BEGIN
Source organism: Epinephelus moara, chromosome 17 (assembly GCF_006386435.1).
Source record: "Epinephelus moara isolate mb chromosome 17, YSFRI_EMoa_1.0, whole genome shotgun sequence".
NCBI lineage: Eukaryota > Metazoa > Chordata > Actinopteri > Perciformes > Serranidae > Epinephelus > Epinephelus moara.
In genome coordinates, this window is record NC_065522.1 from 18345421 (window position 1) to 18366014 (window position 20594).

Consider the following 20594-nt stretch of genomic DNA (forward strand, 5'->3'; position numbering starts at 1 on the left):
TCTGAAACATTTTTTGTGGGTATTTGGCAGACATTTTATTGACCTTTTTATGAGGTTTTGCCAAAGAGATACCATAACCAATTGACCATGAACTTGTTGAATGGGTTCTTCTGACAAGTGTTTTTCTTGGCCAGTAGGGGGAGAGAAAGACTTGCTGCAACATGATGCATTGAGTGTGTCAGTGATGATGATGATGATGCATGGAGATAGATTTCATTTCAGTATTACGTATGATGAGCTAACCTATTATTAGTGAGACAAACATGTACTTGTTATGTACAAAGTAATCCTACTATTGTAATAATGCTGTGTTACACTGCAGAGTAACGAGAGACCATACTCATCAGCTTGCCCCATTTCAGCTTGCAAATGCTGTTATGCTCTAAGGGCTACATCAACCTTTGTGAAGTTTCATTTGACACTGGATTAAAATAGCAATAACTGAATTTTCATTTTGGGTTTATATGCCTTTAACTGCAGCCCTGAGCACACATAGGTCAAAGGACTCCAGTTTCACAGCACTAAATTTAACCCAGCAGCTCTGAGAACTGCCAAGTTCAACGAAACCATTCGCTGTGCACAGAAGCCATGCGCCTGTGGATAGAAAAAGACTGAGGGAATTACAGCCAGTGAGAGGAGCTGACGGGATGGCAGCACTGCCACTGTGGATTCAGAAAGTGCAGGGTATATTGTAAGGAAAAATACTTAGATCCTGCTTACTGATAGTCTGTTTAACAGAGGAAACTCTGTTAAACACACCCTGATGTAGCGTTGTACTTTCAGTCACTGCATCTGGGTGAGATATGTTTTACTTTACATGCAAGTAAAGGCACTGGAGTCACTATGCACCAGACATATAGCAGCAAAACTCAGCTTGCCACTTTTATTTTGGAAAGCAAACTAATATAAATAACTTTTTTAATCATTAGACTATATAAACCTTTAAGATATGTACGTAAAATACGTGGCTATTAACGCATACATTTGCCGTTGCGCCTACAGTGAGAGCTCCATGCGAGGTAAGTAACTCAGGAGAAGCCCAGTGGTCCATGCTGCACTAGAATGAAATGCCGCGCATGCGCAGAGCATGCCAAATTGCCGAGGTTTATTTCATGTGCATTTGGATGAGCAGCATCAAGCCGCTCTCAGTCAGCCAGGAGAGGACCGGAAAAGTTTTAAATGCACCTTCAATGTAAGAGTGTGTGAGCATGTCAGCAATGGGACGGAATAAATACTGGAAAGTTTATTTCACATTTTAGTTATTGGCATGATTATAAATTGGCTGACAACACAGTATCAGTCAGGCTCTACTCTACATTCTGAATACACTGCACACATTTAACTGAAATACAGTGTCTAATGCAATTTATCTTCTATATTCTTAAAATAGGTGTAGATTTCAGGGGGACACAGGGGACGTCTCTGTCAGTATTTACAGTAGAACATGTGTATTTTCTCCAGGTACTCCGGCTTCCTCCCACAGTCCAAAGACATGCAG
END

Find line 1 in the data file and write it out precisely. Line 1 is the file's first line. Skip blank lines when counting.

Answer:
Source organism: Epinephelus moara, chromosome 17 (assembly GCF_006386435.1).